I think we have built a pretty good coalition in Congress and we’re trying to raise a lot of awareness on this. Senator Durbin recently held a hearing in the Senate to focus on trying to provide relief for the refugee program. Which is another avenue that we can help. The one thing that we are doing quite considerably is providing financial help. But I think probably the most important thing in addition to that is providing direct assistance by allowing these families to come and be re-united with their families in the United States, and pressing the case in these international negotiations for the imperative of protecting this minority communities
A.K.: I guess this issue percolated at an instance, the two weeks or a month, over the summer where there was talk of attacking Syria by the US, and then there was the deal with Russia. I think the sensitivities of our community, especially here, lean more toward identifying who the so-called rebels are. It is just recently being discussed on the front pages of the New York Times and the Washington Post about exactly who these rebels are. For example, we reported last week that there were Azeri mercenaries fighting among the Islamists. I think that the issue of addressing the issue of minorities should also come from that perspective. What are your thoughts?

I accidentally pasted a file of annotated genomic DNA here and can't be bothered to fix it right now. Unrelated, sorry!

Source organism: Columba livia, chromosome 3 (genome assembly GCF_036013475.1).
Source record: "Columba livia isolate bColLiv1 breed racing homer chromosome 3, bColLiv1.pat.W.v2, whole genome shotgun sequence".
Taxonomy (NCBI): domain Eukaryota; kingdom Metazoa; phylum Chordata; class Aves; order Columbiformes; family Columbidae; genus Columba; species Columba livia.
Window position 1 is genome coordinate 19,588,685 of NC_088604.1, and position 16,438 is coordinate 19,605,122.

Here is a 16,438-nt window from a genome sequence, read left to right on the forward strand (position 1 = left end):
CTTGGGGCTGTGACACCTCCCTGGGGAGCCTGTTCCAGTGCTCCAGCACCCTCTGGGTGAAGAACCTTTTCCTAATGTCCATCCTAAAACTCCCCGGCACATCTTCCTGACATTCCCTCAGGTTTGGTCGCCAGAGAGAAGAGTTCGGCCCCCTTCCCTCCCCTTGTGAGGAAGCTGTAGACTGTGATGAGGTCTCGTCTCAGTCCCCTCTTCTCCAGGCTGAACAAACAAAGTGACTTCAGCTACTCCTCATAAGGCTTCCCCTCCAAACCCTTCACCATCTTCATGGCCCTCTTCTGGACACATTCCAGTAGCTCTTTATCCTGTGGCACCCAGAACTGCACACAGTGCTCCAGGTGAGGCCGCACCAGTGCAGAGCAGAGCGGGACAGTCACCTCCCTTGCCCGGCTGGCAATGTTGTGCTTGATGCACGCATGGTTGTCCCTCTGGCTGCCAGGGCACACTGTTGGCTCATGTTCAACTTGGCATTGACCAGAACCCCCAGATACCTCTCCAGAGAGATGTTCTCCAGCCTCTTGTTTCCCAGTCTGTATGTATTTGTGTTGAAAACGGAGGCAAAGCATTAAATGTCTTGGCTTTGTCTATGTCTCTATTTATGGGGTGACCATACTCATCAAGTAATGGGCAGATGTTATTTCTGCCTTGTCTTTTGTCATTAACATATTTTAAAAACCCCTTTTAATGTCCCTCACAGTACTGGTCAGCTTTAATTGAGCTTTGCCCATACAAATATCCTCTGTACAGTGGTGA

A.S.: Unfortunately in Syria what started out as a more secular protest movement like much of the Arab Spring began, has been hijacked by a lot of radical Islamist factions. What Assad threatened in the beginning when he cracked down these protest became a self- fulfilling prophecy. This time “it’s me or the Islamists.” We hear this a lot from authoritarian regimes in the region. We heard this from Mubarak, “it’s me or the Islamists.” And because they deny any secular opposition they have de facto created that situation.
In Egypt all you had was a choice was between the Muslim brotherhood and the military, when the people who were at the vanguard of the revolution in Egypt didn’t want either. They didn’t want a military dictatorship and they didn’t want a Islamic dictatorship.